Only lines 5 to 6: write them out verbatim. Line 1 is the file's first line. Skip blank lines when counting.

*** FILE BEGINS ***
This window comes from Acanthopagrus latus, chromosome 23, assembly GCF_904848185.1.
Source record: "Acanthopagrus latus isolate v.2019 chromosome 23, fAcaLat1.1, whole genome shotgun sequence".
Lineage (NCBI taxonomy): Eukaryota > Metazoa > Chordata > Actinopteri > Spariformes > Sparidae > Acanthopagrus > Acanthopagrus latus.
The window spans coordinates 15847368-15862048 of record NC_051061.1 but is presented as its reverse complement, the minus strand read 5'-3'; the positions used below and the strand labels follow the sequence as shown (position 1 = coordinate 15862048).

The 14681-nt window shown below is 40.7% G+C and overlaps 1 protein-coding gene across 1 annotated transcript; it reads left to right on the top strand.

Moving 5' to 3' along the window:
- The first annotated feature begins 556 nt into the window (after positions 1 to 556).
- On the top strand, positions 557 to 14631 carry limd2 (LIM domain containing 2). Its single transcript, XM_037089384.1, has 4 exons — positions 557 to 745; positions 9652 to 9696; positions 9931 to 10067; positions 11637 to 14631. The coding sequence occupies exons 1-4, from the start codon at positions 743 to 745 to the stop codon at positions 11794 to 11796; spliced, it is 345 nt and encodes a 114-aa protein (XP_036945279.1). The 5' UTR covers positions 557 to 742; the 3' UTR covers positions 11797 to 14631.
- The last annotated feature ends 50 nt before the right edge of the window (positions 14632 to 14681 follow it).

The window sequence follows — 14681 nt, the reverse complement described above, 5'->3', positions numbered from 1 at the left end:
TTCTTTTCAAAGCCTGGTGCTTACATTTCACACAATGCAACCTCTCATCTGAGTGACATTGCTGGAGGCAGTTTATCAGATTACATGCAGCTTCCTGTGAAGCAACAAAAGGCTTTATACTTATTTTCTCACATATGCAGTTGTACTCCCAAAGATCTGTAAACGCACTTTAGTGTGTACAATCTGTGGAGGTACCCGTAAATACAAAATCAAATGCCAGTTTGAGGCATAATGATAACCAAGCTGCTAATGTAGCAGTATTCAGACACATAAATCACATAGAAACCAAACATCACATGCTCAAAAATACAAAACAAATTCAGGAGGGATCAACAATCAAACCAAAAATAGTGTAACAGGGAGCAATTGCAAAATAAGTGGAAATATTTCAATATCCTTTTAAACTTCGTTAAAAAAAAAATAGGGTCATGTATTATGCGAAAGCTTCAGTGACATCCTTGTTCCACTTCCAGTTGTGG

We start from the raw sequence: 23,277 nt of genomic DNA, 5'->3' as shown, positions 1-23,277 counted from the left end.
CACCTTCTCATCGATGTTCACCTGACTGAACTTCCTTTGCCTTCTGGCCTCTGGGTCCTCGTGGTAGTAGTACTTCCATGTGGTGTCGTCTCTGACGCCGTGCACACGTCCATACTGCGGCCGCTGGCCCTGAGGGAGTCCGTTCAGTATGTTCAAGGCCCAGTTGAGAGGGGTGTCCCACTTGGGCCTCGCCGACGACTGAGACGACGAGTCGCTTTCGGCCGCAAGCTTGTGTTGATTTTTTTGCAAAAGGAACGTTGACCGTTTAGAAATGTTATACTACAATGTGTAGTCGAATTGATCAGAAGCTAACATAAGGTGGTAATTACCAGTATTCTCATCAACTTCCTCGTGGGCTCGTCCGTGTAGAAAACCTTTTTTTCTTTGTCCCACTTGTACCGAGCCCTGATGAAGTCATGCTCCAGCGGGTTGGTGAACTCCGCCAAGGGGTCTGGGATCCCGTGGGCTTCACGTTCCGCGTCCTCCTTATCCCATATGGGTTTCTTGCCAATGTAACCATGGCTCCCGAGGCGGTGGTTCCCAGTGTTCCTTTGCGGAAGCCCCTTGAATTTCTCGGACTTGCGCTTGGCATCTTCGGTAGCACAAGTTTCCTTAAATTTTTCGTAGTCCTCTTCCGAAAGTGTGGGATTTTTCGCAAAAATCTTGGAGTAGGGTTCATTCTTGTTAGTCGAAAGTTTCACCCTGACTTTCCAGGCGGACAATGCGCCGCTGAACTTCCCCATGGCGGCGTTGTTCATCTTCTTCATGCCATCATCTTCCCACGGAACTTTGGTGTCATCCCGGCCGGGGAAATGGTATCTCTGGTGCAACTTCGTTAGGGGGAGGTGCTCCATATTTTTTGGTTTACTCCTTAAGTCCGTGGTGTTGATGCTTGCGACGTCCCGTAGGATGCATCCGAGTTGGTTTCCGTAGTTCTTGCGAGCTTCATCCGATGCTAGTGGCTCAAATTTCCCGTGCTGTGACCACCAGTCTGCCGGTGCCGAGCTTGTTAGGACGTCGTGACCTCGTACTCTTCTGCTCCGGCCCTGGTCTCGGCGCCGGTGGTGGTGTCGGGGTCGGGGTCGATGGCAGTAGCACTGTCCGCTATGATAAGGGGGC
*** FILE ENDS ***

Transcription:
The 14681-nt window shown below is 40.7% G+C and overlaps 1 protein-coding gene across 1 annotated transcript; it reads left to right on the top strand.

Moving 5' to 3' along the window: